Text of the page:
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Gone Home (PC) artwork

Gone Home (PC) review

"Safe, emotional and unoffensive, Gone Home does it just right."

Iím not one to shy away from games that focus on exploration and discovery, like your Minecraftís or your Terrariaís or your action games, but in these cases, said exploration brings you rewards like treasure or upgrades; rewards that improve your character and gives you reason to go out of your way to locate them. When it comes to finding rewards that merely give you plot or story points however, my drive begins to wane since your character or your player abilities arenít improved. Youíre merely learning lore or backstory which, unless Iím invested in the gameís world or characters, doesnít hold my interest for very long. Whether this is the fault of myself or the gameís storytelling I donít know, but itís often the reason why point ní click, adventure or dialogue driven games often go right over my head. Not because theyíre at all bad, but my investment in them was already checked at the door. Gone Home however is entirely story-driven, and I found myself wanting to see its tale to the end (and not just because I was doing a recorded playthrough of it!).

Gone Home requires you to hunt down and discover story elements, since when you first arrive at the Greenbriar home you find it vacant and must discover why, having no knowledge of the family starting off. This information is revealed slowly by discovering various clues around the house, a majority of them in the form of notes or memos, often attached to things for further emphasis. Some clues however will trigger an audio file by Samantha (sheís referred to as Sam in the game so the same will be done for this review), the player characterís younger sister, who reads aloud from her journal about things going on in her life, around the house or with the family. The more clues I discovered and the more audio excerpts from Samís journal I unlocked, I began to put the pieces together that this wasnít exactly a happy family, and soon an unconscious switch was tripped in my brain that suddenly made me want to Ďsolveí the mystery behind the empty house and why the Greenbriarís were divided across all fronts.

Whatís genius about actively looking for these clues or audio pieces is that paths through the house are locked, so keeping an eye out for keys results in peeking into drawers, rummaging through waste baskets and generally investigating each room of the house carefully which, like it or not, means youíll find more story elements that could be minor, major, or are not relevant but breathe in a few welcome sighs of realism, like a pillow fort in the TV room with a pizza box and discarded soda cans nearby. Soon youíll discover some smaller side stories within the family, like Janice (the mother) and a new colleague, Terrance (the father) and his struggling hobby. These donít add very much to the overall plot, but I viewed them as side-quests more than anything else. You canít just rip through the house like a bat out of hell without natural curiosity taking hold, and for someone with a slight completionist streak in me, I felt like I had to 100% the game mentally by finding everything I could. The satisfaction of knowing everything about the main story and side plots hasnít tingled the back of my brain since playing the first Pheonix Wright game.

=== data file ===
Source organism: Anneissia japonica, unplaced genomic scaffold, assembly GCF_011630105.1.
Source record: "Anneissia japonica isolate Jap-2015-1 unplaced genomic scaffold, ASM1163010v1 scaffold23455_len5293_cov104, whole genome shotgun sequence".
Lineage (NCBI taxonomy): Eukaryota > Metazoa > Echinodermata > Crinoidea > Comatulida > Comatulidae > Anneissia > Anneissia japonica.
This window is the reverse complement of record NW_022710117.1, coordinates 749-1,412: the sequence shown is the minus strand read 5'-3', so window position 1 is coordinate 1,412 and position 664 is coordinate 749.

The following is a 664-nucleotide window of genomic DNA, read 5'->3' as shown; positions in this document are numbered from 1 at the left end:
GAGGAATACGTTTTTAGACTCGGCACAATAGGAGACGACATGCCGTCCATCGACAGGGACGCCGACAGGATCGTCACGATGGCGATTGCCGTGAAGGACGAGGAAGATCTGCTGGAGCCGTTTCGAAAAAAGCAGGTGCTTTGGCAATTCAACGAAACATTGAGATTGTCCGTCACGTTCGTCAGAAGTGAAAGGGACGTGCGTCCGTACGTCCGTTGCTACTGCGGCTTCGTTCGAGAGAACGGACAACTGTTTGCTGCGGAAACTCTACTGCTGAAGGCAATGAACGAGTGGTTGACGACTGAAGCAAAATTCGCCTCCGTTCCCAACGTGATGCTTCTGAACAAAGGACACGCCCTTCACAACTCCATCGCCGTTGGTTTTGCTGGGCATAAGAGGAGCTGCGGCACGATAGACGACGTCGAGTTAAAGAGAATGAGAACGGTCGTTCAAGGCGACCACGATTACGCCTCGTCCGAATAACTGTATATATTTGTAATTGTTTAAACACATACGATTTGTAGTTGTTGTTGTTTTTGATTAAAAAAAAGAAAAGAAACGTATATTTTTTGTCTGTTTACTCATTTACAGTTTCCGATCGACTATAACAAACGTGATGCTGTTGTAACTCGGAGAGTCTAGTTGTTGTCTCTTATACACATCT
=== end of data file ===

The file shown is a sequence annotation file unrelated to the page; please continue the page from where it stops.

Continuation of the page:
And then thereís Sarah Grayson, the voice actress for Sam. The occasional mistake of breathing a bit too closely into the microphone or popping of breath aside, Grayson brings an eerie level of comfort in her performance, since sheís the only voice youíll be hearing in this spooky, big house. Her performance brought out sympathy in me when Sam talked about her hardships, and despite my desire to want to learn everything about the empty house, I wanted to find out what happened next to the troubled teen. Perhaps growing up in the same time span as her garnered a higher relation to Sam, but Iím not afraid to admit that I had to swallow my heart a few times during some of the more emotional confessionals. The game only benefits from such an honest, respectable performance, since when youíre listening to only one voice throughout the game, itís best that such a fine job is done.

Gone Home doesnít try to do anything out of its element, and thatís both its biggest strength and weakness. Itís here simply to tell a larger story and a few smaller ones; no shoe-horned garbage minigames, no fluff to purposely distract the player and alienate them, no quick-time-events, just explore a house for story elements. Obviously if one lacks the drive and interest to do only that for the entirety of the game, or if story-driven games donít interest you at all, then this game is a natural pass. However, for those with the patience to wander around an empty house while a rainstorm rages outside, then Gone Home will be worth your quiet time.


Dinoracha's avatar
Community review by Dinoracha (December 06, 2015)

Dinoracha is a world-renowned internet famous Let's Player, voice actor, writer, reviewer, e-sports competitor, masterful stream host and man of the people. These may or may not all be gross exaggerations.

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Nightfire posted December 06, 2015:

It's a good game.

Truly, my only complaint about Gone Home was the lack of a run button, for the few times I needed to backtrack.

Nicely written review, by the way. :)

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